Monday, June 8, 2009

What I'm Reading Now-The Hunger Games

I've been doing a lot of reading lately, and I am pretty behind on my reviews. If you keep an eye on my Goodreads widget in my sidebar at all, you may notice books coming and going in the "recently read" category with no corresponding reviews here and be thinking, Hey, what's the deal? If you really are dying to know what I thought about the book, you can click over to my Goodreads account and see (just click on the bar under the book shelf that says goodreads). I may not have a written review, but you can at least see how many stars I gave each book. It's not that I'm suffering from illusions of grandeur, thinking that everyone is waiting with bated breath to hear what I thought of something before they read it; but I know it's frustrating to see something you're interested in listed as "recently read" and then not be able to find a corresponding review.

So, anyway, on with the review!

The Hunger Games by Suzanne Collins-I have been hearing nothing but good things about this book, so I was excited when it was picked for our last book club book. It was an easy read, and while I wouldn't say I loved it as much as some of my fellow bloggers, I wasn't disappointed either. It did keep me interested and wanting to see how everything was going to be resolved, and I definitely think this is one that will stick with me for a while.

For those who haven't heard about this yet (where have you been??) the novel takes place in a North America where there has been an uprising against the Capitol. The Capitol prevailed and now the 12 outlying districts are forced to participate in the annual Hunger Games. The reasons for the Hunger Games are twofold; entertainment for those in the Capitol and punishment for the districts' uprising.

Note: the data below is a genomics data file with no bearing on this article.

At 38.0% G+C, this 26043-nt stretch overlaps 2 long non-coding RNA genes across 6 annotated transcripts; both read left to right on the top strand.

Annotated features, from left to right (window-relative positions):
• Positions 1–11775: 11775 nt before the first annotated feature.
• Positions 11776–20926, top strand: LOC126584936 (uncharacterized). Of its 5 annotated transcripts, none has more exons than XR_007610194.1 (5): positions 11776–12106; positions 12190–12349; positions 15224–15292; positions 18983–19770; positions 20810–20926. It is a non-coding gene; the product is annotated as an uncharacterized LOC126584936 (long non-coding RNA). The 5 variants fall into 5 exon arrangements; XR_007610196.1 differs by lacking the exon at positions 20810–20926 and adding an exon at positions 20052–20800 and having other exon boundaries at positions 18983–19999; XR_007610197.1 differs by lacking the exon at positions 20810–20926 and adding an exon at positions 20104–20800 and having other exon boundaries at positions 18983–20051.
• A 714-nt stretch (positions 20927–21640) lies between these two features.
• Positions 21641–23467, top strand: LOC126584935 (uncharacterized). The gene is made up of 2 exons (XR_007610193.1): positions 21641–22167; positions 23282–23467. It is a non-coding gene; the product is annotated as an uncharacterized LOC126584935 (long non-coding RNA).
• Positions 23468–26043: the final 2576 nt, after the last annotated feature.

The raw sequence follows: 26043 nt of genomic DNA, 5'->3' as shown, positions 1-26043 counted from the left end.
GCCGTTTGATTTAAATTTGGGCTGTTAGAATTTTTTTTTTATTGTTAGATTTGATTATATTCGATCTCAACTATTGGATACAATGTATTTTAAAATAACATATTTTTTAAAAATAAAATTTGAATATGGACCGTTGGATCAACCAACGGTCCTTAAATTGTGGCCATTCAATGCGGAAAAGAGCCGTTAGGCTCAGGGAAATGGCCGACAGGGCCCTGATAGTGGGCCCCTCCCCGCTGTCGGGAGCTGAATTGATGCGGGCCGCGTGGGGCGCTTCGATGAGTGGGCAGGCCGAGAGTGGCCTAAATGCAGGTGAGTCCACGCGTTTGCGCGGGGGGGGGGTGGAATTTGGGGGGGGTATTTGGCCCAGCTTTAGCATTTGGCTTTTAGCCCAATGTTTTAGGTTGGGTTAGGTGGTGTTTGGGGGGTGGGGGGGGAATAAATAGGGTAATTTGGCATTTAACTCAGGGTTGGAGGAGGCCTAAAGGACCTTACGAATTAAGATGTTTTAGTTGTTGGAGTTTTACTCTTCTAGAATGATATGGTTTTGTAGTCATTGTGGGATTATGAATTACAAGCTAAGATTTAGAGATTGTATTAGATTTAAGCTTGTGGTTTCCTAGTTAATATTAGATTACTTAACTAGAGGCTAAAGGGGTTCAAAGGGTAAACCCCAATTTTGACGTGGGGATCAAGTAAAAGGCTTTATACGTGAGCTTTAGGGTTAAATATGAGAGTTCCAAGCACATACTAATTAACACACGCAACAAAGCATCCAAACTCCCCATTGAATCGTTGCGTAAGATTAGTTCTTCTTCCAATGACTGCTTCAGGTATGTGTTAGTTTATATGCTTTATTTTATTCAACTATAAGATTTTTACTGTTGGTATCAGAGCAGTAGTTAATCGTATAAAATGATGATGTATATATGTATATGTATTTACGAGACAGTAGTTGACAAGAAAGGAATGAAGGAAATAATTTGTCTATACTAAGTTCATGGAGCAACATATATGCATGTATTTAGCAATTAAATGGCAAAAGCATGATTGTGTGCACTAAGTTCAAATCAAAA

Every year, each district has to send two children, one boy and one girl between the ages of twelve and eighteen, to participate in The Hunger Games. The children are all thrown together into a manufactured outdoor arena and they have to fight to the death until there is only one child left. All of this is televised nationwide a la current-day reality TV. The winner and his or her district receive valuable prizes, including things like shelter and food, and of course, bragging rights. The Capitol plays up the bragging rights part, the poor districts are a little more excited about the food part, not so much about the our-kids-might-die part.

In District 12, twelve-year-old Prim's name is drawn for participation in this year's Hunger Games. Her sister, sixteen-year-old Katniss, knows there is no way she will survive and steps up to take her place. Since the death of her father, Katniss has been hunting illegally to provide for her family and knows that she has a much better chance of survival. The boy from District 12 is a baker's son who once provided a tremendous kindness to Katniss even though they didn't know each other, so right away, you know there's going to be emotional turmoil. If one of them makes it back, it's going to be because the other is dead.

I really enjoyed this book even though I'd have to stop about every three pages and say, "This is SO MESSED UP!" Reading about Katniss and her strategies throughout the game was interesting. I kept wanting to know what she was going to do next, how she was going to survive, what obstacles she would have to face. The other thing that really got to me about this book was her relationship with her sister. You don't really get a feel for their relationship with each other so much, but you do see Katniss's protective nature and the way she does all she can to keep her sister safe and try to protect her from the bad things in life. That really hit home for me because I have a little sister who is eight years younger than me, and I could really relate to a lot of the things that Katniss was dealing with on that level.